The latest administration has not had an auspicious opening. But it is not yet doomed. If it will boldly and spaciously lead, the Parliamentary parties and Australia as a whole will gladly follow.

The Argus on the 11th November last published the following: -

The seeming inability of federal Ministers to see the relation of developmental works to defence preparations is very disconcerting. It does not appear that any serious consideration has been given to the question of railway gauges.

That is how the matter strikes everybody. The Government promises, but does not appear even to give consideration to the fulfilment of its promise. It boasts of its accomplishment in connexion with the Port Pirie to Port Augusta section. If that rate of progress be continued in relation to the balance of the standardization project the work will not be completed before we are all mummies. Honorable members who sit behind the Government do not attempt to stir it to action in matters which they know ought to be tackled. I continue the quotation -

Yet the relation of rail transport to military measures is close and obvious. Mobility is not in the motto of the Ministry. To make railway communication efficient and rapid is a real military measure, and one of the highest importance. The bitumen-surfaced high-' ways would break like pie crust beneath the loads of military material which it would be necessary to move from point to point if we were at war. Such changes in the railway system should be undertaken at the earliest moment. If the altered system never carries a gun, the work will remain as something permanently useful - a national asset, as Mr. Dunstan would call it.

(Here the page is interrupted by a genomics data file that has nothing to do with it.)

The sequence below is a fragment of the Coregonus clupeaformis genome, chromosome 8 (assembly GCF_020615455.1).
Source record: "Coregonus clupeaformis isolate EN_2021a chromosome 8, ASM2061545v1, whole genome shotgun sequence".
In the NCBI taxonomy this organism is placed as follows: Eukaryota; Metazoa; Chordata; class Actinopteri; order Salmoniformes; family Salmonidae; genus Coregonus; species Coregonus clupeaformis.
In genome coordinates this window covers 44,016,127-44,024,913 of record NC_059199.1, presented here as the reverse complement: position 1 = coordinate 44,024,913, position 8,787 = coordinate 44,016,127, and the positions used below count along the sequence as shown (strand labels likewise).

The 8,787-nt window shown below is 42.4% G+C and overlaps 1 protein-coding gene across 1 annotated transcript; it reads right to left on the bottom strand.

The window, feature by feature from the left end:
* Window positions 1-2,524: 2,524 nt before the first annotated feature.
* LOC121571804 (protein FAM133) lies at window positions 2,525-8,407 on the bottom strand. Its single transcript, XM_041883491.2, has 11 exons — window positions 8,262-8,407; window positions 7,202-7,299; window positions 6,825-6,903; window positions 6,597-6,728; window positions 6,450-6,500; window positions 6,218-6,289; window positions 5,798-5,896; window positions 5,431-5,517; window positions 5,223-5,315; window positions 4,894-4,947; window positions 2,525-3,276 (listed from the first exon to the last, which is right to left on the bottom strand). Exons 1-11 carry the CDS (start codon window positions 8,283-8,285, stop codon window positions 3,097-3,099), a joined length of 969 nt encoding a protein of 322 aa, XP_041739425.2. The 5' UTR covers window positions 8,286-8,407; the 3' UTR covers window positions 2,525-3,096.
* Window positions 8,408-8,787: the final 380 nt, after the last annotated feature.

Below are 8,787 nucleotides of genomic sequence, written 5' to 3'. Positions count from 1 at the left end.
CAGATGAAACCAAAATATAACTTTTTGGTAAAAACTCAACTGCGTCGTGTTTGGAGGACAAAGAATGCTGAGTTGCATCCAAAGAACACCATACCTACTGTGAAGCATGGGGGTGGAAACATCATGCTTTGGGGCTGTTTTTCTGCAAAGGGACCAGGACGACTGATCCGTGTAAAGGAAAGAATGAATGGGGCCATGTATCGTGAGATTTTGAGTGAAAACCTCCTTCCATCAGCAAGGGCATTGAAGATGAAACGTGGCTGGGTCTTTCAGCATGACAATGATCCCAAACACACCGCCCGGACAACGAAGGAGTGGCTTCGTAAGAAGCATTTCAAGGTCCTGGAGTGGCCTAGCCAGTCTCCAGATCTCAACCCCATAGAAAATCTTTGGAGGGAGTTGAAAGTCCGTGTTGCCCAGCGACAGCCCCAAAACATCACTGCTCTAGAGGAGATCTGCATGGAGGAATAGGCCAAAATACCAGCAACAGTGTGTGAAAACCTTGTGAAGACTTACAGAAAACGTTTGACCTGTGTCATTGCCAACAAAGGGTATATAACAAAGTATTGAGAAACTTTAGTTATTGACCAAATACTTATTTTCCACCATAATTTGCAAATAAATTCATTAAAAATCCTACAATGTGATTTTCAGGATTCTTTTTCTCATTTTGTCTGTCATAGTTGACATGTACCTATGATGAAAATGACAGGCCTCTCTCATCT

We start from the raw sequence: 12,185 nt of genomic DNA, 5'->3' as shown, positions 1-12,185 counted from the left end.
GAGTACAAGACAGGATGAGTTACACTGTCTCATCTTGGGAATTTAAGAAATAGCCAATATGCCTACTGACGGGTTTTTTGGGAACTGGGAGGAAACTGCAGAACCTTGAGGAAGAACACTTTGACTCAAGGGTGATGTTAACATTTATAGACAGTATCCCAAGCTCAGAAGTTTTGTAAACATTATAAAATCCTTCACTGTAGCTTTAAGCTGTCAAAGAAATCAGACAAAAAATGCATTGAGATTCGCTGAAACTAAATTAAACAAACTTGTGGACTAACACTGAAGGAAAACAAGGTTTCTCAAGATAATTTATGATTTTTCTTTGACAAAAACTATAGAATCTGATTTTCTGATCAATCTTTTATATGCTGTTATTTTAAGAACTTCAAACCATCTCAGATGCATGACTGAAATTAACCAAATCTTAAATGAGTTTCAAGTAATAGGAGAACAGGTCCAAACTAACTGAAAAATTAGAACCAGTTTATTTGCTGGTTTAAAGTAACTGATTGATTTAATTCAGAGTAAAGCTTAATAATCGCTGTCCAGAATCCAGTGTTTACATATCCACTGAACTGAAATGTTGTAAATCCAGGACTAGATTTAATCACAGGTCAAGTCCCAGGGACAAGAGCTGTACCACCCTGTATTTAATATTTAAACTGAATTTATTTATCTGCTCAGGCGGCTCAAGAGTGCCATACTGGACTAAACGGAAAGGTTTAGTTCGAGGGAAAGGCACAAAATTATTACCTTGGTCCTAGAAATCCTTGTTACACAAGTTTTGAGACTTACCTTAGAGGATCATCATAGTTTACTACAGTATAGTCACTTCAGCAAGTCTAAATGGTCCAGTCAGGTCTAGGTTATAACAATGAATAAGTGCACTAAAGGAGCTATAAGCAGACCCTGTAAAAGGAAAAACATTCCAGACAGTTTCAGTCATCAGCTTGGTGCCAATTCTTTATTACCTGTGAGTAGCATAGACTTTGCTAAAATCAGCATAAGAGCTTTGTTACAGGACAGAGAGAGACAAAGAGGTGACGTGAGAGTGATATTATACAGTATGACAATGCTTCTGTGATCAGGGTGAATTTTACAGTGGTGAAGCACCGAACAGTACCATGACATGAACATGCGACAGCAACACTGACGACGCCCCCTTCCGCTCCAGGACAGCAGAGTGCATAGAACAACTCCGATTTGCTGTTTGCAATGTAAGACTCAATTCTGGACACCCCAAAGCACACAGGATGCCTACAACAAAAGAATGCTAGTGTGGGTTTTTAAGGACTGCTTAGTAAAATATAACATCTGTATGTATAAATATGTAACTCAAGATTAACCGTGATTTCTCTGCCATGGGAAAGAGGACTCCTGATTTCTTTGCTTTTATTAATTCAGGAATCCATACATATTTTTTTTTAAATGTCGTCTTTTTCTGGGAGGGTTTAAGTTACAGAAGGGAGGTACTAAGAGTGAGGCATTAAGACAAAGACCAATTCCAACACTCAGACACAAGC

The honorable member for Barton (Mr. Lane), by interjection, has referred to New South "Wales. That State's share of the work has already been done. Apparently there are people in New South Wales who do not wish the whole project to be completed, and put forward new schemes involving millions of pounds which have no relation to the accepted scheme. I venture to affirm that New South Wales would derive considerable benefit from the prosecution of the balance of the work on the original plan. In it are situated the steel works, which would produce such things as axles, points, crossings, rails, girders and other materials required. Queensland and Tasmania would benefit, because they would assist in supplying the necessary timber. In any case, there is an obligation on the people of New South Wales to see that other States obtain their share of the work, particularly as national security is involved. The Government appears to be able to stand up, or lay down, to a good deal of deadly criticism, and yet continue on its sleepy and inefficient way. At no time previously has there been such unanimity as there is now amongst the leading newspapers of Australia in regard to the urgent need to proceed with this work. Public opinion has at last been aroused in such a way that the Government's hesitancy and incapacity stand out in bold relief. Nothing but a bold, even if a belated, effort will convince the country that the Government has either the will or the constructive energy needed to handle the project. In to-day's Canberra Times appears a report which should make clear the position which the railways occupy in relation to interstate traffic. Sir Ragnar Colvin, First Naval Member, is reported as having said that, for every 1 ton of produce carried on the railways, 16 tons are carried on ships between Australian ports. While the breaks of gauge continue to exist, this state of affairs will operate, to the great advantage of the wealthy private shipping companies, and to the disadvantage of the Government-owned railway systems. The financial groups exert considerable influence, and it is apparent, that their interests have been utilized with a view to preventing the consummation of the scheme to the point where it could be seen that Australia is almost disastrously situated should it be called upon to transport troops for defence . purposes. I repeat and emphasize that although the New South